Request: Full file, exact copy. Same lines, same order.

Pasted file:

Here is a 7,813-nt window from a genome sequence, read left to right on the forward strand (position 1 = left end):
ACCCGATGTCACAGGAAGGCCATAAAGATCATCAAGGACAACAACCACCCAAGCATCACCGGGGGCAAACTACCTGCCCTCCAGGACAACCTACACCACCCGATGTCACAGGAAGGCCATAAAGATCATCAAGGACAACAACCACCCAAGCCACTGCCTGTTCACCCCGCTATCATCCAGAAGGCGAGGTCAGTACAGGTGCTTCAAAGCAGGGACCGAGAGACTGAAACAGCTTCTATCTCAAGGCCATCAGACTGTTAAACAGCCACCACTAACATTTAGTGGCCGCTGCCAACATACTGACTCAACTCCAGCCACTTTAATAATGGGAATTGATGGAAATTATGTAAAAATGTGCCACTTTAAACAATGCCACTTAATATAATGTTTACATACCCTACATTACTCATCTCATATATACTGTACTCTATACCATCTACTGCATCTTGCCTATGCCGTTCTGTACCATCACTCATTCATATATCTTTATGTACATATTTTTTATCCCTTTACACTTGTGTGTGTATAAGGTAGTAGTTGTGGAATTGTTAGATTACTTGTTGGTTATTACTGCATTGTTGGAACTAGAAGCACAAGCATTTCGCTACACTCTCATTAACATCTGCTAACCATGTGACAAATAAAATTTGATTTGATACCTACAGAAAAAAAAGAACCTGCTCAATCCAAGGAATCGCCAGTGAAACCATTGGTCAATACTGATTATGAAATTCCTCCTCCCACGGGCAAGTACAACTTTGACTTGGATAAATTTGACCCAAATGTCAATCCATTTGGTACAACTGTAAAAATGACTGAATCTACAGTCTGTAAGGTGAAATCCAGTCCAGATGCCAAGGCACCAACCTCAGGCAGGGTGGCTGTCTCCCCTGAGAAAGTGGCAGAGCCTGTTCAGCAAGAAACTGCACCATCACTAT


Here is a 7,813-nt window from a genome sequence, read left to right on the forward strand (position 1 = left end):
ACCCGATGTCACAGGAAGGCCATAAAGATCATCAAGGACAACAACCACCCAAGCATCACCGGGGGCAAACTACCTGCCCTCCAGGACAACCTACACCACCCGATGTCACAGGAAGGCCATAAAGATCATCAAGGACAACAACCACCCAAGCCACTGCCTGTTCACCCCGCTATCATCCAGAAGGCGAGGTCAGTACAGGTGCTTCAAAGCAGGGACCGAGAGACTGAAACAGCTTCTATCTCAAGGCCATCAGACTGTTAAACAGCCACCACTAACATTTAGTGGCCGCTGCCAACATACTGACTCAACTCCAGCCACTTTAATAATGGGAATTGATGGAAATTATGTAAAAATGTGCCACTTTAAACAATGCCACTTAATATAATGTTTACATACCCTACATTACTCATCTCATATATACTGTACTCTATACCATCTACTGCATCTTGCCTATGCCGTTCTGTACCATCACTCATTCATATATCTTTATGTACATATTTTTTATCCCTTTACACTTGTGTGTGTATAAGGTAGTAGTTGTGGAATTGTTAGATTACTTGTTGGTTATTACTGCATTGTTGGAACTAGAAGCACAAGCATTTCGCTACACTCTCATTAACATCTGCTAACCATGTGACAAATAAAATTTGATTTGATACCTACAGAAAAAAAAGAACCTGCTCAATCCAAGGAATCGCCAGTGAAACCATTGGTCAATACTGATTATGAAATTCCTCCTCCCACGGGCAAGTACAACTTTGACTTGGATAAATTTGACCCAAATGTCAATCCATTTGGTACAACTGTAAAAATGACTGAATCTACAGTCTGTAAGGTGAAATCCAGTCCAGATGCCAAGGCACCAACCTCAGGCAGGGTGGCTGTCTCCCCTGAGAAAGTGGCAGAGCCTGTTCAGCAAGAAACTGCACCATCACTAT